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Free Practice Resources for Immigration Court Interpreters

As interpreters, we all know how important it is to stay up-to-date on the latest industry practices and to constantly improve our skills. For interpreters working in immigration court, staying on top of changes in regulations and best practices can be especially challenging. That's why I want to share a valuable resource that I recently discovered: The Model Hearing Program.


This program is an excellent resource for interpreters who work in immigration court, as it provides a series of videos that can be used to learn how real-life hearings are conducted and to practice both consecutive and simultaneous interpretation.

The Model Hearing Program was developed by the Executive Office for Immigration Review (EOIR) and is freely available on the agency's website. The videos in the program depict real immigration court proceedings, including a master calendar hearing, an individual hearing, and a mock record of proceedings, so you can see a sample of what an immigration case file looks like and much more.


Interpreters can use the videos to practice their skills in a simulated but realistic setting. The program includes a variety of exercises that challenge interpreters to use both simultaneous and consecutive interpretation techniques.

One of the great things about The Model Hearing Program is that it provides a rare glimpse into the actual workings of the immigration court system. For interpreters who are new to the field or who have limited experience in this area, the videos can be a valuable learning tool. They can help interpreters better understand the court's procedures and the roles of the different parties involved in a hearing, including the judge, the respondent, the attorneys, and the interpreter.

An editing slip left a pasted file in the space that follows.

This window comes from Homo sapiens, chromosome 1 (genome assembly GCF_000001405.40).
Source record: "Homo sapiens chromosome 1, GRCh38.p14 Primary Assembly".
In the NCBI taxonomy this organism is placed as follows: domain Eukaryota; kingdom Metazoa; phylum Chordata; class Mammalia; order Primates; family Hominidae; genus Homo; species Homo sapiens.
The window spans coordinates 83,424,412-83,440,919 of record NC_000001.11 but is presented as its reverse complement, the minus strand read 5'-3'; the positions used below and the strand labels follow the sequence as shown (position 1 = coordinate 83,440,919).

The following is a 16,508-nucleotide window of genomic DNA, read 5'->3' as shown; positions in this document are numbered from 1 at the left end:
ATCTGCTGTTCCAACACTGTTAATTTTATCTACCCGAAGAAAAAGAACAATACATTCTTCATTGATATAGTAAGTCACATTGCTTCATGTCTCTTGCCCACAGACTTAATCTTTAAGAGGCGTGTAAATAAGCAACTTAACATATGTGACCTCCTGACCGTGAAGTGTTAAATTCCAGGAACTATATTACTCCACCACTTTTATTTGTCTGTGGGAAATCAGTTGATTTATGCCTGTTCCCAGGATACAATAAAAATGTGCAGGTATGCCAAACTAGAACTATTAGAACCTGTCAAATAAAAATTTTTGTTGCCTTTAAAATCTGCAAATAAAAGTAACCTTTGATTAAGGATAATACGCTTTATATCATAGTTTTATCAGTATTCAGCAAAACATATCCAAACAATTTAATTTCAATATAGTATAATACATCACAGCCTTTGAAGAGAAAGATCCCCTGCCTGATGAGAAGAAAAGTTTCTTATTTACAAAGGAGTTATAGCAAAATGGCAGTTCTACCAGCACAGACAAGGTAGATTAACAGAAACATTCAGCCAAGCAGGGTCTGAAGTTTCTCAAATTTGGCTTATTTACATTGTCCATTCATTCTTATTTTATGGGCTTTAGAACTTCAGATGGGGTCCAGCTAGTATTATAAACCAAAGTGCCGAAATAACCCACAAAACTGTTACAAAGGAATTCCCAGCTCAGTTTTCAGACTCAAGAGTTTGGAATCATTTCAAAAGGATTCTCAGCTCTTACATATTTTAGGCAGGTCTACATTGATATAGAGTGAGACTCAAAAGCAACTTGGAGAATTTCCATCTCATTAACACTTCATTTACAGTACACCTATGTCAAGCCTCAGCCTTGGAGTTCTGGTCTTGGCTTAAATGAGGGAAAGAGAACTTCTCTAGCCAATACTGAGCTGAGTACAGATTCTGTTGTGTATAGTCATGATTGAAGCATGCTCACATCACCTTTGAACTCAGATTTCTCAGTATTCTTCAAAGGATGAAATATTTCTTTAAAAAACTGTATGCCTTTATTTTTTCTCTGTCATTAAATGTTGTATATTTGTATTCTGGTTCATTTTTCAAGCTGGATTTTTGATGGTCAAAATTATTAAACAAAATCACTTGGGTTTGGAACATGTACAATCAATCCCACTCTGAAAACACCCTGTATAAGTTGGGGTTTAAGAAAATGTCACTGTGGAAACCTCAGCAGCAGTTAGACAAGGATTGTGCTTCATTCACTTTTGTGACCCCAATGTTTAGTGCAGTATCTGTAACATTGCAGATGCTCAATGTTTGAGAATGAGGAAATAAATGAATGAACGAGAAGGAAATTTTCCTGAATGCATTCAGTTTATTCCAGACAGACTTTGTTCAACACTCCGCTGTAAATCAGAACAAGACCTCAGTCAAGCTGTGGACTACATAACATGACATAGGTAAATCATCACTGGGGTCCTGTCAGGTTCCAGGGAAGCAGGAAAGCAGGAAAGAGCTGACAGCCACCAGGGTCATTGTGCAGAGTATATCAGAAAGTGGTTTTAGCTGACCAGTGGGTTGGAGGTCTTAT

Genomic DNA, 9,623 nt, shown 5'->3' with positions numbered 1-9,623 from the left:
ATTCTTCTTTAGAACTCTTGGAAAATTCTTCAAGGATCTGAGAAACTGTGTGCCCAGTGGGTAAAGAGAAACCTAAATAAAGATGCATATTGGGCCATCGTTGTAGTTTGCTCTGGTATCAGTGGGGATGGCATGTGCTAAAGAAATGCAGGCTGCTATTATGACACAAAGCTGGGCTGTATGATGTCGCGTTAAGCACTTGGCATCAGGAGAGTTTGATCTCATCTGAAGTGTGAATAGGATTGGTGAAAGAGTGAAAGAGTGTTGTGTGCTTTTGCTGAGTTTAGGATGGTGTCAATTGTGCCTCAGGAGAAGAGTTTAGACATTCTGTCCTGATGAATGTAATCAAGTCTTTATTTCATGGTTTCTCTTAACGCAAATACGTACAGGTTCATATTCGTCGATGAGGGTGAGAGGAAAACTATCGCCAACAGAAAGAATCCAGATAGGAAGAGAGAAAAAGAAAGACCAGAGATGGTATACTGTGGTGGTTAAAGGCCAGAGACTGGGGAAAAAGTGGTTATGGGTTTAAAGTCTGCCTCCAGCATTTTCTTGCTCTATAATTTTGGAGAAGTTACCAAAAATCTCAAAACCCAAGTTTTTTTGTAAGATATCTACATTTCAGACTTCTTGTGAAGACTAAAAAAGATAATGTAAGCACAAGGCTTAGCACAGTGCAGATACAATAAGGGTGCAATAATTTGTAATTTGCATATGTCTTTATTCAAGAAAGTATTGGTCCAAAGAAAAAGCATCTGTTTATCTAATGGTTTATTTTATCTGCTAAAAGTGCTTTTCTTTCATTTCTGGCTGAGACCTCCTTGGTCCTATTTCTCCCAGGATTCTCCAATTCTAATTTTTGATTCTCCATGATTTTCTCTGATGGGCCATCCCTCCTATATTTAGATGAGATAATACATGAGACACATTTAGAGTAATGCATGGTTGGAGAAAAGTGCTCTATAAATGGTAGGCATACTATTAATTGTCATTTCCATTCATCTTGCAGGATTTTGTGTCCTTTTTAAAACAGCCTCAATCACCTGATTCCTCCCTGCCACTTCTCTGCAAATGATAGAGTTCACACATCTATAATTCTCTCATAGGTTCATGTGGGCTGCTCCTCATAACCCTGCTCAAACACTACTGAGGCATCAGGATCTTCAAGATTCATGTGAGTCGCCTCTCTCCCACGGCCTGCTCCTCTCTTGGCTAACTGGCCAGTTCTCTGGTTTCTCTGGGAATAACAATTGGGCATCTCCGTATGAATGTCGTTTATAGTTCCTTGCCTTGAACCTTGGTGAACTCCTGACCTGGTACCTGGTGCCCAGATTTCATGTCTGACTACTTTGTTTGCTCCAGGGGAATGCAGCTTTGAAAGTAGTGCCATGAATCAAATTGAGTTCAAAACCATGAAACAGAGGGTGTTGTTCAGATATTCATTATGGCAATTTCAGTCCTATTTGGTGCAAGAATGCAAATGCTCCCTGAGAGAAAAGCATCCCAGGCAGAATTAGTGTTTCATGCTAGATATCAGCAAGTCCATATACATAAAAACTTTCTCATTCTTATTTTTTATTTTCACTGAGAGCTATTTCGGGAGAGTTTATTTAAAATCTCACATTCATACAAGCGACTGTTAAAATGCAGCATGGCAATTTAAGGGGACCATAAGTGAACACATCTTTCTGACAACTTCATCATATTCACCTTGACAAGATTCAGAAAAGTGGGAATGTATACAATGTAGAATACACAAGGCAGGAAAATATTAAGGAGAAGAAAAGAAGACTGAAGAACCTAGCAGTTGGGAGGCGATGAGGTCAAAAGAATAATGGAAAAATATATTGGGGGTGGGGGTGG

For experienced interpreters, The Model Hearing Program can serve as a valuable refresher course. It provides an opportunity to hone their skills.

In addition to the videos, The Model Hearing Program also provides a wealth of supplementary materials, including lectures and related resources that provide a basic overview of the legal framework underlying Asylum, Withholding of Removal, and Convention Against Torture claims.


These resources can help interpreters familiarize themselves with legal terminology and gain a deeper understanding of the issues commonly encountered in immigration court proceedings.

Overall, The Model Hearing Program is an excellent resource for interpreters in the immigration courts career field. It provides a unique opportunity to observe real-life court proceedings and to practice interpretation skills in a low-stakes environment. The program is freely available and can be used by interpreters from any language. I highly recommend it to anyone looking to improve their skills in this challenging and rewarding field.


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